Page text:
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Blockchain Data Protection

The Blockchain-gdpr Paradox

The Blockchain-gdpr Paradox

The General Data Protection Regulation, or GDPR in short, will become enforceable from 25 May 2018. Fact is, this will have (and already has) a major impact in organisations both large and small. In this post I will highlight some topics on how GDPR relates to blockchain technology. Especially on how GDPR has the opposite effect in some ways, when it comes to making Blockchain Architecture compliant with GDPR. To explain why GDPR has to opposite effect in certain areas when applied to blockchain technology, we need to go over some basic concepts first. Both encryption and hashing are fundamental to blockchain technologies. In short, hashing is a one-way transformation of data to an unreadable piece of data (hash value). With encryption you can have a two-way transformation: You encrypt data with a certain key, so it becomes unreadable. With this key you can always decrypt this unreadable piece of data to the original value. By now, you will have heard that transactions on a blockchain are immutable. You cannot change these transactions once they are written on a blockchain. You cannot delete this data, since this would break the chain in a sense, rendering the complete blockchain useless. As an individual, you can browse through the complete history of all bitcoin transactions, making the transactions on this public blockchain technology completely transparent. Transparency in private blockchains is another matter, but it is still guaranteed in other ways. This post will be focused on permissioned blockchains where nodes are permissioned hosted although a lot of arguments below are still applicable to public blockchains. CRUD stands for Create-Read-Update-Delete. These are the basic operations of persistent storage . Now remember from the basic blockchain topics mentio Continue reading >>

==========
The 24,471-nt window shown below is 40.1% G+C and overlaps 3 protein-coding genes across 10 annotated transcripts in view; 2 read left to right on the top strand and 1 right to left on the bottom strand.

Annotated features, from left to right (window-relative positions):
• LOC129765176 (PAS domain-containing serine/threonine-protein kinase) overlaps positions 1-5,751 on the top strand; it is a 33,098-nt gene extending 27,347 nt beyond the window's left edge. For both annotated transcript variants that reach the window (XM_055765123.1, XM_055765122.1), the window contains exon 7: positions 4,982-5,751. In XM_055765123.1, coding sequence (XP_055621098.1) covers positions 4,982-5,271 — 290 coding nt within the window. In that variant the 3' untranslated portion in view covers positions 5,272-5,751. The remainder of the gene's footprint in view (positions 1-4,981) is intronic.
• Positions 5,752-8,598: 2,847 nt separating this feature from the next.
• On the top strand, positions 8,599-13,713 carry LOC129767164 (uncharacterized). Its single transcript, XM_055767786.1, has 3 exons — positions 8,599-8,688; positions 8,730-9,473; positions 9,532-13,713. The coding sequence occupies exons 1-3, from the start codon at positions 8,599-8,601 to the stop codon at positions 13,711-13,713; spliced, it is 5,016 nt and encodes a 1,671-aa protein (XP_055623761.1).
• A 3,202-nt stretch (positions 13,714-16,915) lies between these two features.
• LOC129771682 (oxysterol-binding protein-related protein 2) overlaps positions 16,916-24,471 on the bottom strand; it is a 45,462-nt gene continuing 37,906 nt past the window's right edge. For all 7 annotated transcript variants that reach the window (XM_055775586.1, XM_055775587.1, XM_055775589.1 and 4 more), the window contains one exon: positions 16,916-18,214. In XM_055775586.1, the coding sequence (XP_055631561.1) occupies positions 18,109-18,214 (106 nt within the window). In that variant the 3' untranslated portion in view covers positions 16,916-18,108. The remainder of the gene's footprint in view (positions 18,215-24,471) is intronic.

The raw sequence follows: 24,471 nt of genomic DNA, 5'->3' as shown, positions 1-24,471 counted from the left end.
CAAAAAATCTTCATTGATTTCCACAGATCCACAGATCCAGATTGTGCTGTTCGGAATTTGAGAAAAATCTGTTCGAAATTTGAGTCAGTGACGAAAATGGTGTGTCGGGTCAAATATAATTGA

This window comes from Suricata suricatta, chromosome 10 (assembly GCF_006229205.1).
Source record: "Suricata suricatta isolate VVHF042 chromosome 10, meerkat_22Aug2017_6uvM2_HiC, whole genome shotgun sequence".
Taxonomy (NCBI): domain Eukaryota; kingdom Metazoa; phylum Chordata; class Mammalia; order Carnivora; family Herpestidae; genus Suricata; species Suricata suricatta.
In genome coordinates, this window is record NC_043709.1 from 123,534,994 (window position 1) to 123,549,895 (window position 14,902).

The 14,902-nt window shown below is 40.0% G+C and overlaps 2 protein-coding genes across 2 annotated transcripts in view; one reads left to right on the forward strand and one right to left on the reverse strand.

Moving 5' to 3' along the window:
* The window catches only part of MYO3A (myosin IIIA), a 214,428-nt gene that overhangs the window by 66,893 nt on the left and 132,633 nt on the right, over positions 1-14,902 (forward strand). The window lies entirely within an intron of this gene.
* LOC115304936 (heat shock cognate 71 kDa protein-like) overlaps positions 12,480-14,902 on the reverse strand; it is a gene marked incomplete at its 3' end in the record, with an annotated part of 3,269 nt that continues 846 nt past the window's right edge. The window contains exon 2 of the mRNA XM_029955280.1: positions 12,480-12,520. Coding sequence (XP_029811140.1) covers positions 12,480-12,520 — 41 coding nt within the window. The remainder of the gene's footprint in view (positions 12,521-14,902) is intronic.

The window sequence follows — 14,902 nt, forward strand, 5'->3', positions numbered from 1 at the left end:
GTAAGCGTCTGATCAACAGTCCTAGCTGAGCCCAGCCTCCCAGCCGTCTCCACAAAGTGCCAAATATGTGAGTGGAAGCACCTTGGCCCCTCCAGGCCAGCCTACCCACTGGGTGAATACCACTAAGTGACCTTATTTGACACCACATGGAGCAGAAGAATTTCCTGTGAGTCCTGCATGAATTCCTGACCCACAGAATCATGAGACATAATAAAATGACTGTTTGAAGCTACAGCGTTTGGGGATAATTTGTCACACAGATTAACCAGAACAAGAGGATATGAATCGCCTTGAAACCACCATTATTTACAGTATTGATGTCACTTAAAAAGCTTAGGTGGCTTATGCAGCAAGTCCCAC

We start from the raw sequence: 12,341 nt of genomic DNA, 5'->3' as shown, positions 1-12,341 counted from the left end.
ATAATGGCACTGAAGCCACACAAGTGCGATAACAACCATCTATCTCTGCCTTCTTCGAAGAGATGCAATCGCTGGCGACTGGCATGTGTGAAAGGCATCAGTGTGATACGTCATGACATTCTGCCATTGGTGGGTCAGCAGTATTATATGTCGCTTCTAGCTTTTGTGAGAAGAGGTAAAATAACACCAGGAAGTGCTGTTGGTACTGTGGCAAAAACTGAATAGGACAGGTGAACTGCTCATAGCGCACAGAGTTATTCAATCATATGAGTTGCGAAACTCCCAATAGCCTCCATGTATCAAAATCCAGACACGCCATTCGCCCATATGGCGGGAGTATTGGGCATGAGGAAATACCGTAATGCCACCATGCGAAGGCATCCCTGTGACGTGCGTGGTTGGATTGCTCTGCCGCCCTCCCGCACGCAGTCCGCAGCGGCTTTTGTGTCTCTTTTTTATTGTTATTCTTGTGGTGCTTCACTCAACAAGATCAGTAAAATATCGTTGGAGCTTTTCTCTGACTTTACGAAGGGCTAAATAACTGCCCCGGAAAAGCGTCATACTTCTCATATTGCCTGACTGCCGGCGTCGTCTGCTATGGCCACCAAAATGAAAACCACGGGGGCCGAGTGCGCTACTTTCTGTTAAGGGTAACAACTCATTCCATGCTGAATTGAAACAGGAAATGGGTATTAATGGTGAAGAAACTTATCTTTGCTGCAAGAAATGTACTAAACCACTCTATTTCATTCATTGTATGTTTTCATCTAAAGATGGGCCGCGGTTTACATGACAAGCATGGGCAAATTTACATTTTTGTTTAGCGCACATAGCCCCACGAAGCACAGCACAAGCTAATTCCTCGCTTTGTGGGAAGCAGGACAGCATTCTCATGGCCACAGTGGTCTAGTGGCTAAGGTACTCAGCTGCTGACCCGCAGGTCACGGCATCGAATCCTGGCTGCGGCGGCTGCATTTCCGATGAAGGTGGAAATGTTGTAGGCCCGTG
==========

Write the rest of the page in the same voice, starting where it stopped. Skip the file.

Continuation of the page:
What Does The Eus General Data Protection Regulation Mean For Open Blockchain Networks? | Coin Center

What Does The Eus General Data Protection Regulation Mean For Open Blockchain Networks? | Coin Center